Turkey’s foreign policy reaches critical stage

BY ZEYNEP GURCANLI

THE MIDDLE EAST IS IN A STATE OF FLUX.

Although U.S. Secretary of State Antony Blinken didn’t directly list the Middle East among America’s foreign policy priorities, the Biden administration carried out its first military salvo in the region, less than two months after taking office, targeting Iranian-backed Shiite militias deployed on the Syrian-Iraqi border.

POPE’S VISIT

Add to this now the Pope’s visit to Iraq. What caused the most buzz during his visit was the picture of Pope Francis posing handin-hand with Iraq’s top Shia cleric, Ayatollah Sistani.

To understand what this picture tells us, it’s necessary to look first at who Sistani is and the policies he pursues. Although Sistani was born in Iran, he has lived in Iraq since he was a child. Thus, he has largely lived outside of Iran’s influence and is generally opposed to Iran’s meddling in Iraq.

Interestingly, in the same week that the U.S. hit an Iranian-backed Shiite group in Syria what it claimed was the group’s targeting of U.S. forces in Iraq, the Pope paid a visit to the most important Shia leader standing against the influence of Iran, Ayatollah Sistani.

Sources in Washington said the targeting of the group in Syria was a nod to just how complicated the political situation is in Iraq and the precarious position of the Iraqi government. Nonetheless, the speed of the response, coming on the heels of the militia attack, sent the message that while the U.S. may be eager to restart the nuclear deal, it will not ease up on Iranian-backed groups in Iraq that threaten U.S. interests.

JARABULUS – A’ZAZ UNDER ATTACK

In other news, the undeclared U.S.-Russia competition in the region has accelerated.
Speculation is that tensions are on the rise as Russia increasingly feels threatened by the possibility that the Biden administration will pressure Moscow through regions under the control of Turkey.

Russian-backed Assad troops have mobilized towards Jarabulus, located in the Euphrates Shield region, while Turkey is expecting an offensive in Idlib. Dangerous conflicts have begun on the Turkey-controlled Jarabulus-A’zaz line, which had been calm for months.

Apparently, Moscow is determined to improve its position before Washington takes full action, leading to chaos in both Afrin and Idlib.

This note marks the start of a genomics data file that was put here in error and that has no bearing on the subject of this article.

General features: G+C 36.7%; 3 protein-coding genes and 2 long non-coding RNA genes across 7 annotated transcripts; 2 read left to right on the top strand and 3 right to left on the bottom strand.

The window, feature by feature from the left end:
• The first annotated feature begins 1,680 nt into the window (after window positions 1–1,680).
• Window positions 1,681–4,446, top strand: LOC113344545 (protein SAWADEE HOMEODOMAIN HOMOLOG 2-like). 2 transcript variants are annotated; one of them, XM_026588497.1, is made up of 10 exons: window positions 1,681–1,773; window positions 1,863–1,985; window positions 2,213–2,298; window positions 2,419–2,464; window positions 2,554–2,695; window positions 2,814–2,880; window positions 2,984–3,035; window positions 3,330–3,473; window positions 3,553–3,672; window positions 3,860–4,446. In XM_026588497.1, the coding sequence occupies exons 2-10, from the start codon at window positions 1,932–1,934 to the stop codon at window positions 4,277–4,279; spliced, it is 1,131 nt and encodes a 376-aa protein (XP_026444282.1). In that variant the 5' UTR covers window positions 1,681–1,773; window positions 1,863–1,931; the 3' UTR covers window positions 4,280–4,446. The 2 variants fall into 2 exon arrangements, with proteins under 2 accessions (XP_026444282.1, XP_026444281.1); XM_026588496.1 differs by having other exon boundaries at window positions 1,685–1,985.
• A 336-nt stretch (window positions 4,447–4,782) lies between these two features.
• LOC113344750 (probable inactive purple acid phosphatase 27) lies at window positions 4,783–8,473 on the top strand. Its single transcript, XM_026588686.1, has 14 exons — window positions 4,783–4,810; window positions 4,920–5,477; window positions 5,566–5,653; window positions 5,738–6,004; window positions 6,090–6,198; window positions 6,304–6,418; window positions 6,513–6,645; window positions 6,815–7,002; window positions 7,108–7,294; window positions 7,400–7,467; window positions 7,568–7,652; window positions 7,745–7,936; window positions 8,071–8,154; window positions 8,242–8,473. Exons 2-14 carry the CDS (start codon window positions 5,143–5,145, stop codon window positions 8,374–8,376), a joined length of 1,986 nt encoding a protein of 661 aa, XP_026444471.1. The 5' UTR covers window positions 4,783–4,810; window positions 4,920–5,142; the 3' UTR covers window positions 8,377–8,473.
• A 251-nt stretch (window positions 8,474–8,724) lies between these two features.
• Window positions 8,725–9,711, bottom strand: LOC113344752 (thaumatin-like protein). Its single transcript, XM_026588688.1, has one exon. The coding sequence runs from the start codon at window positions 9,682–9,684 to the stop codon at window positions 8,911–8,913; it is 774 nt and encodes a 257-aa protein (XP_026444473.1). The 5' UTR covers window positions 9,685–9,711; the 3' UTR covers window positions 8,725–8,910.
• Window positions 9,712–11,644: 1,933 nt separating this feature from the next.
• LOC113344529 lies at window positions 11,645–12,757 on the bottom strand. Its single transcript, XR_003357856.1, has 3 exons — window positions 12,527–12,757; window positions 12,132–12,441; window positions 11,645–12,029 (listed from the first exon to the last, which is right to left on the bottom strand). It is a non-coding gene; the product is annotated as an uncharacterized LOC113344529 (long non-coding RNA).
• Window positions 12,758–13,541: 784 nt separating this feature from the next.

Pressuring Moscow in Syria is critical for the U.S. in terms of curbing Iran’s influence in this country.

INITIATIVE OR COMPROMISE?

Turkey doesn’t appear to be prepared for the realignments in the region as it struggles to contend with an economic crisis, a deadly pandemic, and foreign policy pressures at the same time. It is a perfect storm in which the danger of hasty policy decisions could prove disastrous.

Indeed, we are seeing the early signs of desperation in what Ankara is euphemistically calling its progressive ‘initiatives’. Ankara has offered human rights and democratization packages which it knows it will not be able to implement. It is trying to re-establish relations with Egypt’s Abdel Fattah al-Sisi, who for years it labeled a putschist and a murderer. Ankara has begun quarreling with Iran via Iraq just as the U.S. has taken action to signal to the Iranians that its influence in the country is unwelcome. Relations are strained; ambassadors have been summoned. Ankara has notably withdrawn from the Aegean and the Mediterranean, which it used to call the ‘Blue motherland’, after the U.S. and EU supported the Greek- Greek Cypriot front. Now where are the Oruc Reis, the Barbaros and the Yavuz? They don’t appear to be leaving their berths in the Gulf of Antalya or the Black Sea much. In addition, Ankara has added the Eastern Mediterranean title to the exploratory talks by setting aside the traditional policy in which it discussed only the Aegean issues bilaterally with the Greeks. In doing so, it has made Greece the “addressee” in the Eastern Mediterranean issue. Ankara has also hired lobbying firms to establish a relationship with the Biden administration in the U.S., tossing around millions of dollars for an influence campaign. On the one hand it talks about the ‘two-state solution’ in the Turkish Republic of Northern Cyprus (TRNC), on the other it strives to drag the TRNC to the table where federation, or at the very least confederation, will be discussed.Ankara is opening the door to negotiations using the ‘Crete model’ for the S-400s, which the Turkish public was told was a ‘National Sovereignty issue’. The Minister of National Defense Hulusi Akar has sent a letter to the U.S. regarding the S-400, which says to Washington: Let’s find a solution.

Libya has almost been forgotten, at least in public opinion. Ankara’s passivity and silence about Libya have deepened as it tries to deal with its North African rival, Egypt. All of this feels rushed, but but foreign policy is a matter for sober calculation.

Steps which are taken today will have repercussions for generations to come.

Apparently, U.S. President Joe Biden’s plan to not contact President Erdogan directly has worked.

As the panic level rises in Ankara, policy changes are coming pouring out. And their outcomes do not seem promising for Turkey’s interests.

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